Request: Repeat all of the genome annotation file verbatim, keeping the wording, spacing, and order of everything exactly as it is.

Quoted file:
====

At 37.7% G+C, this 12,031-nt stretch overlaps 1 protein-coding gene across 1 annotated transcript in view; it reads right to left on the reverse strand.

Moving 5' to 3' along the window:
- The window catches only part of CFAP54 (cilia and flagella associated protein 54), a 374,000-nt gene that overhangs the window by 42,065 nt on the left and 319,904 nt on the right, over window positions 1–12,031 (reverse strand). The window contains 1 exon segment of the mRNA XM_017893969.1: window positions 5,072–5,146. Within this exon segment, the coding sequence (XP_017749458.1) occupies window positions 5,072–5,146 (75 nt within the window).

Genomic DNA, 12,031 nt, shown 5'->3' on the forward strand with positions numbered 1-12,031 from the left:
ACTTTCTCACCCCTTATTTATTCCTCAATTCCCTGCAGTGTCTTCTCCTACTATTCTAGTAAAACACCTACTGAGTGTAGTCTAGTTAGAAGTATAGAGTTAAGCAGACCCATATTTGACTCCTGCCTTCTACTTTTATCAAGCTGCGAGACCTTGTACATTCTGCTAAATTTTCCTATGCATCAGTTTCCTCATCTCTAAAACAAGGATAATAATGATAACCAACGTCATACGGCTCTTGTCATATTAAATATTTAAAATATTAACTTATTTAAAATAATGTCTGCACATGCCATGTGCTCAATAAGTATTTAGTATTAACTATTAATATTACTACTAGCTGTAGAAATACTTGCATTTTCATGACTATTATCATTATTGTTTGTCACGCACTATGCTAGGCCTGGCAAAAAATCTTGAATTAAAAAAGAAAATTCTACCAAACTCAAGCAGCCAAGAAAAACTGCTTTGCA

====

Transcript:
At 37.7% G+C, this 12,031-nt stretch overlaps 1 protein-coding gene across 1 annotated transcript in view; it reads right to left on the reverse strand.

Moving 5' to 3' along the window:
- The window catches only part of CFAP54 (cilia and flagella associated protein 54), a 374,000-nt gene that overhangs the window by 42,065 nt on the left and 319,904 nt on the right, over window positions 1–12,031 (reverse strand). The window contains 1 exon segment of the mRNA XM_017893969.1: window positions 5,072–5,146. Within this exon segment, the coding sequence (XP_017749458.1) occupies window positions 5,072–5,146 (75 nt within the window).

Genomic DNA, 12,031 nt, shown 5'->3' on the forward strand with positions numbered 1-12,031 from the left:
ACTTTCTCACCCCTTATTTATTCCTCAATTCCCTGCAGTGTCTTCTCCTACTATTCTAGTAAAACACCTACTGAGTGTAGTCTAGTTAGAAGTATAGAGTTAAGCAGACCCATATTTGACTCCTGCCTTCTACTTTTATCAAGCTGCGAGACCTTGTACATTCTGCTAAATTTTCCTATGCATCAGTTTCCTCATCTCTAAAACAAGGATAATAATGATAACCAACGTCATACGGCTCTTGTCATATTAAATATTTAAAATATTAACTTATTTAAAATAATGTCTGCACATGCCATGTGCTCAATAAGTATTTAGTATTAACTATTAATATTACTACTAGCTGTAGAAATACTTGCATTTTCATGACTATTATCATTATTGTTTGTCACGCACTATGCTAGGCCTGGCAAAAAATCTTGAATTAAAAAAGAAAATTCTACCAAACTCAAGCAGCCAAGAAAAACTGCTTTGCA